When I went to birthday parties as a child, we used to play a game called pass the parcel. If you have never played this game, what happens is children sit in a circle and pass a parcel wrapped in lots of layers of paper from person to person while music is played. When the music stops, the child holding the parcel removes a layer of paper, and then passes the parcel on again when the music resumes. The child who removes the last layer of paper wins the prize in the centre of the parcel.
The game has changed a bit since I was young. Then, there was only one prize underneath all the layers of paper. Now that our children are playing it, there is usually a small prize under each layer of paper so every person who participates wins something.
Sometimes I wonder if the church is a bit like a pass the parcel. We often think about church in different ways and when we use the word, many various images can come to mind. These diverse understandings can contribute to the overall character of church. However, if we were to peel away the layers, what lies at the centre of the church?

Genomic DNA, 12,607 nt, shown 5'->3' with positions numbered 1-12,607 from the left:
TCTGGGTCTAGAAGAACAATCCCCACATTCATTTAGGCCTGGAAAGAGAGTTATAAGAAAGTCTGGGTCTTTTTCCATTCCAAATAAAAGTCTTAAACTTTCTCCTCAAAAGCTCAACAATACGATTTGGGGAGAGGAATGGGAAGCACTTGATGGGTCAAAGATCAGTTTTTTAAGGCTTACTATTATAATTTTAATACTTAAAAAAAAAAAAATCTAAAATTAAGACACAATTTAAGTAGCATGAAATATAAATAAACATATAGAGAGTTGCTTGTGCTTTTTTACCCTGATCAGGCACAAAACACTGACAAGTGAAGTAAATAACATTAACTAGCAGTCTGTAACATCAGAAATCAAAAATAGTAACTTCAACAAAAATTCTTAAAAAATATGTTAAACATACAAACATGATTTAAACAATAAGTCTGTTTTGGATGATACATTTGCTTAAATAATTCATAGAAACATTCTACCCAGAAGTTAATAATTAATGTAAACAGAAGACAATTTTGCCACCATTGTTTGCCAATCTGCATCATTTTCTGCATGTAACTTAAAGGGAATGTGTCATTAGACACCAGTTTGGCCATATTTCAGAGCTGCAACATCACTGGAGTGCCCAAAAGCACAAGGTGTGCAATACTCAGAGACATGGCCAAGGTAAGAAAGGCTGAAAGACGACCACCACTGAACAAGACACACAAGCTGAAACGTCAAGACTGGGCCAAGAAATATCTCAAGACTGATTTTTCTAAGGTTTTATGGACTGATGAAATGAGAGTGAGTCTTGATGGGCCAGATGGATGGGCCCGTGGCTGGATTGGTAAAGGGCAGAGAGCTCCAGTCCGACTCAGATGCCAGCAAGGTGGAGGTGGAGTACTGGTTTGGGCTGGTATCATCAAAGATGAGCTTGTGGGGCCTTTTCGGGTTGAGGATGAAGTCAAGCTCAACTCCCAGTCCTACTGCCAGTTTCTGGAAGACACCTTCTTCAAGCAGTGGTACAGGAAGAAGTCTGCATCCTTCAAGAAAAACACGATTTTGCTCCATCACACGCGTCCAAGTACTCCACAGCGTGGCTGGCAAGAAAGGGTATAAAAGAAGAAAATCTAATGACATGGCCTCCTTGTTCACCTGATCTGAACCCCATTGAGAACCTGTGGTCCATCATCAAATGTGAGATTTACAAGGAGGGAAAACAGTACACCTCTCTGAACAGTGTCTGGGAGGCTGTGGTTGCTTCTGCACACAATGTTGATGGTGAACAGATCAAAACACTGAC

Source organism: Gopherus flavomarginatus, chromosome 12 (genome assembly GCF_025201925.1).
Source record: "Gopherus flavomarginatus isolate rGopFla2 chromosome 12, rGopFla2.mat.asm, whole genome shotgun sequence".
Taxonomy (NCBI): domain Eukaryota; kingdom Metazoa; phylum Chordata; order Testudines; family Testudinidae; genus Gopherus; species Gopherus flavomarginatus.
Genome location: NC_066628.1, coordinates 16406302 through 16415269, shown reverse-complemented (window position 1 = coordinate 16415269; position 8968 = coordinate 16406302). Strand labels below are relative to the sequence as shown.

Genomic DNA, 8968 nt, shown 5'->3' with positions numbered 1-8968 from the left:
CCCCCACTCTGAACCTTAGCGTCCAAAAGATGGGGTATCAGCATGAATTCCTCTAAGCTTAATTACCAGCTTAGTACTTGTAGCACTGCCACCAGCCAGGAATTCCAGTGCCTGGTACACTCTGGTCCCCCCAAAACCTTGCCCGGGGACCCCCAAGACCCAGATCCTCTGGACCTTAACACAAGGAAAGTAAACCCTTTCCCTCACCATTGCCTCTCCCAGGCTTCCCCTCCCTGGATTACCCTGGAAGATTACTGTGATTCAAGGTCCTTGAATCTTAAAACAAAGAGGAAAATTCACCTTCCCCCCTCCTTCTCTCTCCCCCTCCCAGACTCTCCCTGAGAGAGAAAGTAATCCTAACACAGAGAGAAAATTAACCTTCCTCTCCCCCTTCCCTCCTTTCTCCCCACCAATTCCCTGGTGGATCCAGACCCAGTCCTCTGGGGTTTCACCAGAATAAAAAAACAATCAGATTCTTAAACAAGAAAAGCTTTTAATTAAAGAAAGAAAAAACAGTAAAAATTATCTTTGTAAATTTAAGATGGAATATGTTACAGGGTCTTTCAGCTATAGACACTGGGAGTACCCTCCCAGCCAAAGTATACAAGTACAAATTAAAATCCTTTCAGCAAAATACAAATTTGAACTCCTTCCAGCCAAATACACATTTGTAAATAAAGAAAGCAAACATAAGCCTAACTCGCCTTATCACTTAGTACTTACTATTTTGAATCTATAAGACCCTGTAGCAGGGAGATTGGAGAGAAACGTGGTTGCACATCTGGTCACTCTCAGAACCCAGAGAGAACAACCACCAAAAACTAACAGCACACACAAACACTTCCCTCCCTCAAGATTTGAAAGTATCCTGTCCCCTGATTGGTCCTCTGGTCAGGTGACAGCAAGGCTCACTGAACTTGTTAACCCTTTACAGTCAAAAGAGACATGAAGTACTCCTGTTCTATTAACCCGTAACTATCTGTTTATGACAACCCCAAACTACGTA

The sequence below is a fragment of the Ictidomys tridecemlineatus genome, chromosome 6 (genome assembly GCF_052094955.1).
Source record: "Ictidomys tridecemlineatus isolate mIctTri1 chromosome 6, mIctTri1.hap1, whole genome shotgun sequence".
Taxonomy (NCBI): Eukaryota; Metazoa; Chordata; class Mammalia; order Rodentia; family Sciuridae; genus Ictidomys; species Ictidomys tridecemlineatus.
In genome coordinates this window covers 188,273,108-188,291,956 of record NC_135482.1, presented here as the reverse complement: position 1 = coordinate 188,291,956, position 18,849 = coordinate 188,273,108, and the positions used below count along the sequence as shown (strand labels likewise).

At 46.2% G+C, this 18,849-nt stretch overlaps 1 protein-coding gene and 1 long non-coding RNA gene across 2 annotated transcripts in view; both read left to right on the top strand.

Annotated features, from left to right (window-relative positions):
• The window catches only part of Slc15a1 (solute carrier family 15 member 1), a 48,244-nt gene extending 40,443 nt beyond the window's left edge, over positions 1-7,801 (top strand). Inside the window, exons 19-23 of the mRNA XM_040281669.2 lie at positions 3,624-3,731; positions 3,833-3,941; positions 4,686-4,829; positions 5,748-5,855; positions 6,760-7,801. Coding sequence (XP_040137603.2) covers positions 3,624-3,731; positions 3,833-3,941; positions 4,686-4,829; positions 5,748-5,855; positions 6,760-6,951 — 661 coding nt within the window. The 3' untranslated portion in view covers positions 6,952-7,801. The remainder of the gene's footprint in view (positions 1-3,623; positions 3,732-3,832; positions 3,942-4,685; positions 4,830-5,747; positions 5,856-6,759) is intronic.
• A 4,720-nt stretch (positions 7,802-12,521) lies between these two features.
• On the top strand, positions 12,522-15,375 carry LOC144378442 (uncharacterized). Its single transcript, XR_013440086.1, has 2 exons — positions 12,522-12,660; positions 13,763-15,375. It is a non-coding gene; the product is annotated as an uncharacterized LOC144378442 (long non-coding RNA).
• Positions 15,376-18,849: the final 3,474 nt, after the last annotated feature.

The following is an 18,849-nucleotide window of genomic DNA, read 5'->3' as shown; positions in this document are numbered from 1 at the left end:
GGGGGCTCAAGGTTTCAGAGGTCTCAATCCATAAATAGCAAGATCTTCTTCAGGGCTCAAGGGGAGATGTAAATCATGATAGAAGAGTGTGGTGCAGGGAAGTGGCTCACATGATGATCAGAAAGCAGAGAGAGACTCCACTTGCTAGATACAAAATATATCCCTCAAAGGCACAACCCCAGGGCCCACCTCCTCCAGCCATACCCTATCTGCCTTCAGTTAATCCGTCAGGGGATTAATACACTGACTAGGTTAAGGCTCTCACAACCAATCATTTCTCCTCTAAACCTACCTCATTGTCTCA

Six weeks ago, we looked at the story of Samuel anointing David to be king and we heard how God looks at the heart, not the outward appearance (1 Samuel 16:1-13). I suggested that not being able to meet together in worship and suspending most of our church activities due to the COVID-19 restrictions might give us a chance to look past outward appearances to explore what is at heart of being church. Acts 2:42-47 gives us a glimpse of what early Christians living in Jerusalem considered to be at the heart of their church.
In Acts 2:42 we read that this early community of faith ‘devoted themselves’ to four key elements: ‘to the apostles’ teaching and to fellowship, to the breaking of bread and to prayer’ (NIV). A lot has been written on these verses and there is much we could discuss in them. I would share a few thoughts and explore what they might mean for us as a community of faith in our context.